How connected is our world, really? When you touch the seams of your clothing, who touched them first? What are their lives like? Does having internet access really connect us to one another? Our digital “connections” seem to mimic tribal patterns and echo chambers more than avenues of exploration. This is the context of our world today and on in which Veronica Boix-Mansilla establishes for our exploration in our mini course.
What is global competence and what kind of learning does it call for?
In short, what is a globally competent person? We brainstormed a list of adjectives: empathic, adaptable, aware, fluid, openminded, tolerant, engaged. What jumps out from this list is that these are ways of being, these are conditions, these are dispositions. An official definition is “the capacity and disposition to understand and act on issues of global significance.”
As a disposition, this means that our students should be curious and inquisitive, they should be participatory, and they should be having an open dialog. This means that students will investigate, take a position, communicate ideas, and then take action. They will formulate a hypothesis, experiment with it, and share their results. It all boils down to having the capacity to take on a perspective which will help increase understanding for learners and how they fit into the world.
How does global competence develop throughout childhood and youth?
Boix-Mansilla gave several examples from elementary, to middle, to high school. She asked two questions: In what ways are students revealing a growing capacity to take perspective? What may be challenging about taking perspective at this time in their lives and in this context?
In the first example, students from the US were communicating with students from Japan. They made observations of each other and also had cultural exchanges with one another.
The second example was a student who was tasked with writing a story about her family and initially, she didn’t think she had a story of interest. As it turns out, one of her relatives was a “lost boy” from Sudan, and it led her on an unforgettable path. Writing the story helped her understand perspective and an interview with her several months later revealed how much she had learned and gained from this assignment.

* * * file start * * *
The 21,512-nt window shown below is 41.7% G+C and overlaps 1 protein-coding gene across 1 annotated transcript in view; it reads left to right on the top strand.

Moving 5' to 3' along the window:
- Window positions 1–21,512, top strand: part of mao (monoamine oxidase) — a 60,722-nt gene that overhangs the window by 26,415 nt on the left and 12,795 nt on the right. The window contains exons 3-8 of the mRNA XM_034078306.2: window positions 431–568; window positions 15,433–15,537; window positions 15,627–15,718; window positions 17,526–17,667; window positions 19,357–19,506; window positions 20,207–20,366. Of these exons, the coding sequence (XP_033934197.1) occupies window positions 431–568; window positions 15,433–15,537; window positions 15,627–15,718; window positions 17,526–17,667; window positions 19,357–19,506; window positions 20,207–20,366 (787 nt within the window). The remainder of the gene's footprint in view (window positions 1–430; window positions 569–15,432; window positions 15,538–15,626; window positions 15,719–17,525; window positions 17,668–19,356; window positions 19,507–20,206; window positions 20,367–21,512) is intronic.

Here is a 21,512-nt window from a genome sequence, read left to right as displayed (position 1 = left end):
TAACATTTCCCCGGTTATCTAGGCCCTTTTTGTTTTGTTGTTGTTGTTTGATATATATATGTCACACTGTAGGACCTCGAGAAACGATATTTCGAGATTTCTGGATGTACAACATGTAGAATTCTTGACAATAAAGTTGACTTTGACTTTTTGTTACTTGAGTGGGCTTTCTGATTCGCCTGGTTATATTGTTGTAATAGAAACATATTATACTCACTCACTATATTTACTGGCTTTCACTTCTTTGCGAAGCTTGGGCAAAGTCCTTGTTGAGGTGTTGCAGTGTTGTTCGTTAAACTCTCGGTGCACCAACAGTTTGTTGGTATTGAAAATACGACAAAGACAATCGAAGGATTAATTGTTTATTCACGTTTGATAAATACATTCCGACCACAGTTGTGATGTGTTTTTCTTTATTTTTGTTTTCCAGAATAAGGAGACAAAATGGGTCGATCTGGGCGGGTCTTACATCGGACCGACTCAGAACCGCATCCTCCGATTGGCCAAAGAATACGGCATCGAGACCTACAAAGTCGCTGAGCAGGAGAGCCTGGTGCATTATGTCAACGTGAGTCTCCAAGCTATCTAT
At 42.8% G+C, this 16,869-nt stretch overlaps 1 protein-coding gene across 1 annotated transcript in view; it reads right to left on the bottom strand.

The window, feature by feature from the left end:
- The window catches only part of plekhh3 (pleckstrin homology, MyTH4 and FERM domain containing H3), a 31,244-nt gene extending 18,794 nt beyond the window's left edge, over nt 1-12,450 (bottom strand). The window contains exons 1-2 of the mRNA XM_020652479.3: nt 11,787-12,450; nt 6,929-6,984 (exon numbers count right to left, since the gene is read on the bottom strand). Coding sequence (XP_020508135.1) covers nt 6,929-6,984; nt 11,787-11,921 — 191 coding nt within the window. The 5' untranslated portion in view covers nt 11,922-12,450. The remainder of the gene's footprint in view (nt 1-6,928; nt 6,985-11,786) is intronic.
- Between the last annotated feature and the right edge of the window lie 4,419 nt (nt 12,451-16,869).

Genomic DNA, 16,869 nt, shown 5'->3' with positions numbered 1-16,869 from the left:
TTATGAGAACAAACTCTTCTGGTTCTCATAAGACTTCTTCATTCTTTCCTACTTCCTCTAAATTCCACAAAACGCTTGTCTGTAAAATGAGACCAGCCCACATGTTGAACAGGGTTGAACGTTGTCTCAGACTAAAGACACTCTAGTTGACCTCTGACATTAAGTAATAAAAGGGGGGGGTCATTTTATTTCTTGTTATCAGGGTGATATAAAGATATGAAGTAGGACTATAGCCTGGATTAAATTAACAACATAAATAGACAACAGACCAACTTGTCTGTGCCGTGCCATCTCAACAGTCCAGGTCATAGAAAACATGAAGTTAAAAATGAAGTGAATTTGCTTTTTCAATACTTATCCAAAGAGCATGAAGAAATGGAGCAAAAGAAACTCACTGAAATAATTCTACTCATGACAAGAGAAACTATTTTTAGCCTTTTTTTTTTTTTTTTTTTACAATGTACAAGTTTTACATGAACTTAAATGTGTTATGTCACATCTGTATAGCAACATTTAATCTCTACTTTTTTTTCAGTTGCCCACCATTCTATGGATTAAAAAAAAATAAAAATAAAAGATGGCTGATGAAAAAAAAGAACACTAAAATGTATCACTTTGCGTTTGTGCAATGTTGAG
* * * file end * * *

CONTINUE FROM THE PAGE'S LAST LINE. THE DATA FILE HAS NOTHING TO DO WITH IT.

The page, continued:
The last example was a student project for creating a memorial around a genocide event. The student example was a “Nuclear Bomb Victim’s Memorial” and its sophistication revealed depth on several levels. It was “victimless” in the sense that it didn’t target anyone in particular but everyone could potentially be affected. It was foreshadowing an event in the future. The message was simple and haunting.
There were several ways students showed a capacity for taking perspective in their work. For the first example, the students made comparisons to each other’s cultures with no value judgments. It would seem the kids work like anthropologists, they are trying to understand their world and culture. The second example, there was a shift towards openness and curiosity. In the final example, perspectives used removed judgement but encapsulated direct observations.
How can we best nurture global competence among our young and what practical tools might prove helpful in our own practice?
So how were these students encouraged and coached towards being globally competent? Through modeling, language, usage, and establishing a culture of creativity, these students emerged globally competent with long-lasting, impactful, and empathic views of the world around them. In other words, the activities were relevant and directed by self-interested projects while interacting in a culture that allows for creative thinking and opportunities for reflection. As noted in previous posts, teachers enact the curriculum (not “cover” it) by establishing a culture of creativity and critical thinking. With this in place, teachers will use global thinking routines to change from occasional behaviors to a disposition.
What are some examples of global thinking routines?
The 3 Ys
This global thinking routine (GTR) helps establish a local-global connection with students and forces them to think about their place in a global context. For a given topic, students should ask themselves:
- Why might this topic matter to me?
- Why might this topic matter to people around me (family, friends, community)?
- Why might this topic matter to the world?
This GTR helps students gain insight from a given stimulus (image, text, etc.) on multiple levels.
- What’s the story? – main idea, most visible story
- What is the human story? – how does the story help us understand the lives of our fellow human beings
- What is the world story? – how does the story address global systems and issues
- What is the new story? – what is new about the topic explored
- What is the untold story? – what is left out, omitted, or unreported
Step In, Step Out, Step Back
This routine invites students to take on perspectives and call attention to the process of understanding others – a key ingredient in developing global competency. It provides opportunity to identify various perspectives in a given situation, provides evidence for thoughts and values, and how various societal forces shape their own perspectives.
- Step Inside – Identify a person or agent in the situation you are investigating. Given all of the information you have at this time, try to step inside this subjects perspective. What do you think he/she might experience, know, believe, feel, and why?
- Step Out – What else do you need to find out about? What questions might you ask?
- Step Back – What did you notice about yourself and the perspective you bring to understanding others in this process?